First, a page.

There is a postscript to the Deep Impact Mission:  in March 2006, Stardust mission scientists announced that they were considering the possibility of redirecting the spacecraft on a secondary mission to photograph Tempel 1 and hopefully image the crater left by the impactor (that had been obscured by dust from the impact during the Deep Impact mission).  The extended mission, under the designation of New Exploration of Tempel 1 (NExT) was approved in 2007 and is scheduled to fly by Tempel 1 on February 14, 2011.

 

The Comet that crashed into Jupiter

In 1993, the Shoemakers, Eugene and Caroline, and David Levy were using the 0.46m Schmidt telescope at the Palomar Observatory in California to search for Near Earth Asteroids (NEO's).  These are asteroids that come within the orbit of the Earth and hence, in principle, could impact with the Earth. 

Eugene Shoemaker was a brilliant geologist who had hoped to become one of the astronauts who explored the Moon in the early 1970's, but was rejected because of a medical condition.  He is probably most famous for proving that the huge geological depression in Arizona was actually an impact crater which is now named after him. Shoemaker was perhaps the first person to bring to other scientists' and the public's attention the danger of the impacts of comets and asteroids on the Earth.  He was involved in several US space missions, including the Apollo missions when he taught the astronauts about the geology of lunar craters. He and his wife Carolyn - a great team later joined by David Levy - discovered about 800 asteroids and 20 comets.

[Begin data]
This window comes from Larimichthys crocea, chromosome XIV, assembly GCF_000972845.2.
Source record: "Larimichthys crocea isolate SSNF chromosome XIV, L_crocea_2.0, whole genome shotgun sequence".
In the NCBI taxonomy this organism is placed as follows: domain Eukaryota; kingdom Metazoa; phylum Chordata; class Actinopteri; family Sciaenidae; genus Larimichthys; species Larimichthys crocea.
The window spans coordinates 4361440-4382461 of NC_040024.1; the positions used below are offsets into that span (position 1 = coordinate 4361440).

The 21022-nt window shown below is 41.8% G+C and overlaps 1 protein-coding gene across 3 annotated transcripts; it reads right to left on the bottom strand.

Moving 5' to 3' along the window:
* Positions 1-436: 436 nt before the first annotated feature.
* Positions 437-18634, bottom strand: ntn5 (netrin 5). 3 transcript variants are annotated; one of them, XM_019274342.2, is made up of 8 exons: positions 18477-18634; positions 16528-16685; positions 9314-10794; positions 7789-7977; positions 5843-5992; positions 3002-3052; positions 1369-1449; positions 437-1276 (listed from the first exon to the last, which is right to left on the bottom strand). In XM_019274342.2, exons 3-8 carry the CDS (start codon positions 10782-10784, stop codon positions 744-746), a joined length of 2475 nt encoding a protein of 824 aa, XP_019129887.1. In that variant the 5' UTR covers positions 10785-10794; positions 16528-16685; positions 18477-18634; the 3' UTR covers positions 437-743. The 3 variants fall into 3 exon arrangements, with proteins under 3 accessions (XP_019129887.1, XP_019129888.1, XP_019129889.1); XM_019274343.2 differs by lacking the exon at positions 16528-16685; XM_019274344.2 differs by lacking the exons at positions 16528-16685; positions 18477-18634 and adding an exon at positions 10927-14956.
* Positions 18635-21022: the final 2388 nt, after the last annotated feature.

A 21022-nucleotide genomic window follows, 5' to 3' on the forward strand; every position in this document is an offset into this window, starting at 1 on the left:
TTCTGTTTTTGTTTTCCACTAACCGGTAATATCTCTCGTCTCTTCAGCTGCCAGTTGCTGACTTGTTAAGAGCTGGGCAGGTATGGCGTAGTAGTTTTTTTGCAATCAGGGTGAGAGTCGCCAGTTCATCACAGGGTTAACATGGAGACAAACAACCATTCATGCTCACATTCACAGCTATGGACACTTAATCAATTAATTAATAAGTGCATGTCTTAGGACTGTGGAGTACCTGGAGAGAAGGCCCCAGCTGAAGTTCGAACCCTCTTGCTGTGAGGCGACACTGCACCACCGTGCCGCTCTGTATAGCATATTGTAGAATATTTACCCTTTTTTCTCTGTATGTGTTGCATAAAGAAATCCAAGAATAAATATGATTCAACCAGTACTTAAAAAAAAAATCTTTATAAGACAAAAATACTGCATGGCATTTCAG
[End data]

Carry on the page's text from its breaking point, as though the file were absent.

On the night of March 24th, they took an image which showed what appeared to be comet having multiple nuclei whose proximity and motions suggested that it was associated with the planet Jupiter.  The existence of this object was soon confirmed by James V. Scotti of the Spacewatch program at the University of Arizona and the comet was named Shoemaker-Levy 9 as it was the 9th short period comet that the team had discovered during their NEO search.